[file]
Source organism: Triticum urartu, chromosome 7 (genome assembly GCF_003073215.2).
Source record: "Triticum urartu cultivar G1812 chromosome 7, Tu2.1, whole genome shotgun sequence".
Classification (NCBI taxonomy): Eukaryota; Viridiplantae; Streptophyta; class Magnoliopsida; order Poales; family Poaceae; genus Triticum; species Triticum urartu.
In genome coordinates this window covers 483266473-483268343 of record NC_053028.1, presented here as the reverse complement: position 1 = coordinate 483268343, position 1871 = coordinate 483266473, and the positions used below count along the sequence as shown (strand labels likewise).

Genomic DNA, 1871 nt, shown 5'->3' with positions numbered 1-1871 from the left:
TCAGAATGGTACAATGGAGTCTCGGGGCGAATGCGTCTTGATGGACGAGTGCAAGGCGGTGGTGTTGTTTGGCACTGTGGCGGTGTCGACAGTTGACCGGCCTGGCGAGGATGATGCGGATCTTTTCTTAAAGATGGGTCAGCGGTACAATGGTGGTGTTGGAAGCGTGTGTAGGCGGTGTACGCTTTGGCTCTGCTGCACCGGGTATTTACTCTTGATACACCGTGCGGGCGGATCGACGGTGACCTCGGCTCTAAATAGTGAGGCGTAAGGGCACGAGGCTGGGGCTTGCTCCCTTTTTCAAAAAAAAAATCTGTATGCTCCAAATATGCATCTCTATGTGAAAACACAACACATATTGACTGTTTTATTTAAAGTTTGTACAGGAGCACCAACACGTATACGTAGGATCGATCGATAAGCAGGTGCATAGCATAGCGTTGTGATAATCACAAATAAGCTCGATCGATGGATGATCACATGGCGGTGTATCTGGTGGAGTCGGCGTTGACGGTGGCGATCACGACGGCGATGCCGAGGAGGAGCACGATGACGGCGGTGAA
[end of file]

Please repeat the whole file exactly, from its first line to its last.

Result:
Source organism: Triticum urartu, chromosome 7 (genome assembly GCF_003073215.2).
Source record: "Triticum urartu cultivar G1812 chromosome 7, Tu2.1, whole genome shotgun sequence".
Classification (NCBI taxonomy): Eukaryota; Viridiplantae; Streptophyta; class Magnoliopsida; order Poales; family Poaceae; genus Triticum; species Triticum urartu.
In genome coordinates this window covers 483266473-483268343 of record NC_053028.1, presented here as the reverse complement: position 1 = coordinate 483268343, position 1871 = coordinate 483266473, and the positions used below count along the sequence as shown (strand labels likewise).

Genomic DNA, 1871 nt, shown 5'->3' with positions numbered 1-1871 from the left:
TCAGAATGGTACAATGGAGTCTCGGGGCGAATGCGTCTTGATGGACGAGTGCAAGGCGGTGGTGTTGTTTGGCACTGTGGCGGTGTCGACAGTTGACCGGCCTGGCGAGGATGATGCGGATCTTTTCTTAAAGATGGGTCAGCGGTACAATGGTGGTGTTGGAAGCGTGTGTAGGCGGTGTACGCTTTGGCTCTGCTGCACCGGGTATTTACTCTTGATACACCGTGCGGGCGGATCGACGGTGACCTCGGCTCTAAATAGTGAGGCGTAAGGGCACGAGGCTGGGGCTTGCTCCCTTTTTCAAAAAAAAAATCTGTATGCTCCAAATATGCATCTCTATGTGAAAACACAACACATATTGACTGTTTTATTTAAAGTTTGTACAGGAGCACCAACACGTATACGTAGGATCGATCGATAAGCAGGTGCATAGCATAGCGTTGTGATAATCACAAATAAGCTCGATCGATGGATGATCACATGGCGGTGTATCTGGTGGAGTCGGCGTTGACGGTGGCGATCACGACGGCGATGCCGAGGAGGAGCACGATGACGGCGGTGAA